MCP 
 Control 6.61E−01 ± 1.58E−01 7.19E−04 ± 2.68E−04 1.37E−03 ± 3.46E−04 4.03E−04 ± 2.81E−04 
 Presymptomatic 6.34E−01 ± 1.62E−01 7.60E−04 ± 3.00E−04 1.43E−03 ± 3.66E−04 4.44E−04 ± 3.10E−04 
 Moderate 6.47E−01 ± 1.72E−01 7.46E−04 ± 3.30E−04 1.41E−03 ± 3.91E−04 4.30E−04 ± 3.47E−04 
 Severe 6.40E−01 ± 1.77E−01 7.35E−04 ± 2.75E−04 1.39E−03 ± 3.43E−04 4.30E−04 ± 2.96E−04 

FA, fractional anisotropy; MD, mean diffusion; L1, lambda 1; RD, radial diffusivity; CP, cerebral peduncle; SCP, superior cerebellar peduncle; MCP, middle cerebellar peduncle.

Figure 6.

Percent change in DTI metrics of pathways of interest in healthy controls and SCA6 cases. FA, fractional anisotropy; MD, mean diffusivity; L1, lambda 1; RD, radial diffusivity; CP, cerebral peduncle, SCP, superior cerebellar peduncle and MCP, middle cerebellar peduncle. Percentage values in presymptomatic cases are depicted in red, moderate cases in green, and severe cases in purple. Note that the larger effects seen in SCP are repeated with less magnitude in the CP.

Figure 6.

Percent change in DTI metrics of pathways of interest in healthy controls and SCA6 cases. FA, fractional anisotropy; MD, mean diffusivity; L1, lambda 1; RD, radial diffusivity; CP, cerebral peduncle, SCP, superior cerebellar peduncle and MCP, middle cerebellar peduncle. Percentage values in presymptomatic cases are depicted in red, moderate cases in green, and severe cases in purple. Note that the larger effects seen in SCP are repeated with less magnitude in the CP.

Middle cerebellar peduncle

The MCP showed limited changes in DTI metrics along the progression of the disease. The differences were more apparent when comparing patient data with controls (Table 2 and Fig. 6) where we found an increase in RD apparent at all SCA stages.

Cerebral peduncle

The profile of DTI changes in the CP in some ways resembled those in the SCP (Table 2 and Fig. 6), although the magnitude of the changes was smaller.

Statistical distributions

In order to understand the differences seen between SCA6 and controls with more precision, we performed analysis at the single voxel level to determine concrete differences in the statistical distributions as we have done before (Solodkin et al. 2013). This analysis comparing SCA6 to healthy controls with the Kolmogorov–Smirnov test showed significant differences in the distribution of FA and RD. The only comparisons that were not significant included the RD in the CP in the presymptomatic group and FA in the SCP in the severe group (Table 3).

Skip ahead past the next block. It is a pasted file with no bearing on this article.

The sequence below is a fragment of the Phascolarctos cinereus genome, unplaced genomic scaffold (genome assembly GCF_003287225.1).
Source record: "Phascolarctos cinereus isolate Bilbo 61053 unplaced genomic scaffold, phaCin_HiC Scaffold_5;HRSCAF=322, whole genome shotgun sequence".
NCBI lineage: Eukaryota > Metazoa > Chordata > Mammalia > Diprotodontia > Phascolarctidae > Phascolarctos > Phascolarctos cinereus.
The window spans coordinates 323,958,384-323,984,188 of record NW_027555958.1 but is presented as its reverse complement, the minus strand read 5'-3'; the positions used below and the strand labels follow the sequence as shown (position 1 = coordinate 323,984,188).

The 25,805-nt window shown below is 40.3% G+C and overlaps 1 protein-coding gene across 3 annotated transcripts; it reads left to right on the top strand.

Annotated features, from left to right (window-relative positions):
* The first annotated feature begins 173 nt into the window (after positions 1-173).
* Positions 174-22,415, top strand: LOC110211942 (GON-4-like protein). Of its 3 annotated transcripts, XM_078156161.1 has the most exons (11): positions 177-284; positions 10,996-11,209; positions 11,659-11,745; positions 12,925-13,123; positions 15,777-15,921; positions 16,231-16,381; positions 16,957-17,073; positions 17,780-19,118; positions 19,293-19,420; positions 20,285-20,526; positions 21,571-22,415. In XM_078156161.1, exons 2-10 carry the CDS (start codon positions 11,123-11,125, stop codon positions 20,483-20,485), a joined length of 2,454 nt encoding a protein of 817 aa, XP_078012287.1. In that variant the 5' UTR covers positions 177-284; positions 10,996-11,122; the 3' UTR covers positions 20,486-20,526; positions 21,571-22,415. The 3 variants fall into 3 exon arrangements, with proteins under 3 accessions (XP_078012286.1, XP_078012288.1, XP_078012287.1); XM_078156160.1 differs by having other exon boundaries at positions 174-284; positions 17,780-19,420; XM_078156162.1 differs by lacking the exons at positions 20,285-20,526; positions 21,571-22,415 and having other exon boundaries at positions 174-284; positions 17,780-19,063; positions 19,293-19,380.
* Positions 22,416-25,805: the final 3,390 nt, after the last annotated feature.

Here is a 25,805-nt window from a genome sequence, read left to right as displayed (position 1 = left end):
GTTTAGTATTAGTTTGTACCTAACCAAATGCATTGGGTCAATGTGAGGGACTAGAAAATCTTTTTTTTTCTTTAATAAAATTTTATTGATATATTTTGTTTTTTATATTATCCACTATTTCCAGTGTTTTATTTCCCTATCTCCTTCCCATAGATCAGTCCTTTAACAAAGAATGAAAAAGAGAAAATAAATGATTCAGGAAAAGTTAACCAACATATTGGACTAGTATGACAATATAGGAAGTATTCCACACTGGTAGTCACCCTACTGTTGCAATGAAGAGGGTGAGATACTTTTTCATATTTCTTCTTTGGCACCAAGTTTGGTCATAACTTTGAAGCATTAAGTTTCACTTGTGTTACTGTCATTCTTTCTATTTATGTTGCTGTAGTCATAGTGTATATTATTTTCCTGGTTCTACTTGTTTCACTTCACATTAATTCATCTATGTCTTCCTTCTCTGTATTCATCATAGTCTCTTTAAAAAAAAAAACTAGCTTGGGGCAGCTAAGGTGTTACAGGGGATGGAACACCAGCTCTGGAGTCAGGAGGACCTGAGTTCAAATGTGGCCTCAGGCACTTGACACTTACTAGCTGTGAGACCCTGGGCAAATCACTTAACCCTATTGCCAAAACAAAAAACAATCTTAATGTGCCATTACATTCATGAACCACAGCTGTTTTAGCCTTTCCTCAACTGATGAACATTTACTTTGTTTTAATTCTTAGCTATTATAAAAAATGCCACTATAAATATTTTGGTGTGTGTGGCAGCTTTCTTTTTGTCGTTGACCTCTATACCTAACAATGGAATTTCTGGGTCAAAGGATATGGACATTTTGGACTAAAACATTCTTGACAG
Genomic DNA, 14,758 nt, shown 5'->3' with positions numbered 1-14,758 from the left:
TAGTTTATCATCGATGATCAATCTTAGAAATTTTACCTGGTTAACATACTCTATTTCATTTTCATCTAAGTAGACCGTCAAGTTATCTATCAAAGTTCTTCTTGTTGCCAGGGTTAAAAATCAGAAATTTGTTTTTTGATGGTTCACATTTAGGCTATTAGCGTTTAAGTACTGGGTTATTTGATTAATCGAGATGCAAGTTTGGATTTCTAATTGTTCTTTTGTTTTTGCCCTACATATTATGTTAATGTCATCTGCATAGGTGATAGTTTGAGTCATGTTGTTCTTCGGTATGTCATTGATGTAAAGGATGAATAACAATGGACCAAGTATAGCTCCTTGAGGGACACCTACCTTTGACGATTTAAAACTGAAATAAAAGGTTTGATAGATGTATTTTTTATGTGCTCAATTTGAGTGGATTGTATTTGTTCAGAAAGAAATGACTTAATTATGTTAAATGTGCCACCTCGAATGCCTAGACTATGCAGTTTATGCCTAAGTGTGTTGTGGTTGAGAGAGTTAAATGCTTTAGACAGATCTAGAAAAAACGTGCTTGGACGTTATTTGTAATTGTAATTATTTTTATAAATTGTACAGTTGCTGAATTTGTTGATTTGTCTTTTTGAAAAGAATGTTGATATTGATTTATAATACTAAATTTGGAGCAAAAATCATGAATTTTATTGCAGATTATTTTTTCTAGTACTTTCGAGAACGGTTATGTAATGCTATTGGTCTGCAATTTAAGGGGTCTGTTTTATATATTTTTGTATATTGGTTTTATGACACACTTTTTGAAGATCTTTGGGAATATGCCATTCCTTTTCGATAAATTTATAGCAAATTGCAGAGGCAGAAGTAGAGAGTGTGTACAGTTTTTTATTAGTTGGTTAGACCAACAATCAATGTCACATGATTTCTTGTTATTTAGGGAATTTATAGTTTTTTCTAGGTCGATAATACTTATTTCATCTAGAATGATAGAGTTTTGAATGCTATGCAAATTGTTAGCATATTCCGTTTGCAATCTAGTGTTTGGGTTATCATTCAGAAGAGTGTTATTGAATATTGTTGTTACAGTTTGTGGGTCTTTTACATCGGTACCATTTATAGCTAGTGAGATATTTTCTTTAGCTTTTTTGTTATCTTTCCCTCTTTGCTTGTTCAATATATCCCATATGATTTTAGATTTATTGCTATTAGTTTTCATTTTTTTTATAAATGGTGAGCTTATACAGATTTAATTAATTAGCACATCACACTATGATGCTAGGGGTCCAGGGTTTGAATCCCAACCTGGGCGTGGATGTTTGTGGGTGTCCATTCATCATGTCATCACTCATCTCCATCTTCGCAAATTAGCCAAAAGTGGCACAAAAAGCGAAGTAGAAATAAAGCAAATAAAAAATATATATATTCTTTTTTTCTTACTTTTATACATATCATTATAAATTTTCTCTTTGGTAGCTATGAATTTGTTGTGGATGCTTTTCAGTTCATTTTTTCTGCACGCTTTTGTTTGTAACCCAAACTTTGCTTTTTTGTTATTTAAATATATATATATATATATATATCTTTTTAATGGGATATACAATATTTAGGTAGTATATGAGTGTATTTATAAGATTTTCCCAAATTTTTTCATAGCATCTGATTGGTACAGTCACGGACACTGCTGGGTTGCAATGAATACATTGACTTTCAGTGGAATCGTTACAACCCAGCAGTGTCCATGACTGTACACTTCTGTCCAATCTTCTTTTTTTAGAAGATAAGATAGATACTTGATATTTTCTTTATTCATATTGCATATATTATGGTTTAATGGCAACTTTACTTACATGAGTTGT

Table 3

Probability values derived from Kolmogorov–Smirnov comparing SCA-6 groups versus healthy controls

 DTI metrics Presymptomatic Moderate Severe 
CP FA 4.59e−05 2.40e−05 2.75e−08 
RD 9.16e−02 1.38e−12 <2.2e−16 
MCP FA 4.77e−09 1.02e−04 4.01e−06 
RD <2.2e−16 <2.2e−16 3.17e−12 
SCP FA <2.2e−16 <2.2e−16 7.56e−02 
RD 3.22e−09 2.60e−10 2.12e−03 
 DTI metrics Presymptomatic Moderate Severe 
CP FA 4.59e−05 2.40e−05 2.75e−08 
RD 9.16e−02 1.38e−12 <2.2e−16 
MCP FA 4.77e−09 1.02e−04 4.01e−06 
RD <2.2e−16 <2.2e−16 3.17e−12 
SCP FA <2.2e−16 <2.2e−16 7.56e−02 
RD 3.22e−09 2.60e−10 2.12e−03 

Correction for multiple comparison level is: 4e−3.

We determined if there was a shift in the distributions of FA and RD between the control and the SCA6 groups. This analysis showed that in the CP, RD distribution compared with controls was shifted to the left in presymptomatic cases (P = 5.79 e−4) and moderate cases (P = 1.01 e−6) and to the right in severe individuals (P = 6.53 e−25). In contrast, in the SCP there was a shift in the distribution of FA to the right in both presymptomatic (P = 5.97 e−20) and moderate individuals (P = 1.0 e−25). In severe cases, the trend inverted but the leftwards shift did not reach significance after correction for multiple comparisons (P = 8.0 e−3).

Peduncle weights

The structural weights of each peduncle normalized by FA (FA × number of streamlines) and by RD (1/RD × number of streamlines) were decreased in SCA6 compared with controls (Fig. 7). In the CP, weights were significantly decreased in SCA6 when compared with controls for both FA-normalized weights (P = 0.0013, t-test) and RD-normalized weights (P = 0.0028, t-test). In the SCP and MCP, the decrease in RD-normalized weights followed a linear trajectory, where the weight correlated with SARAII score significantly for both peduncles (P = 0.0105 and P = 0.0452 respectively, Pearson's correlation). The decrease in FA-normalized weights correlated with SARAII score significantly only in the MCP (P = 0.0073, Pearson's correlation).

Figure 7.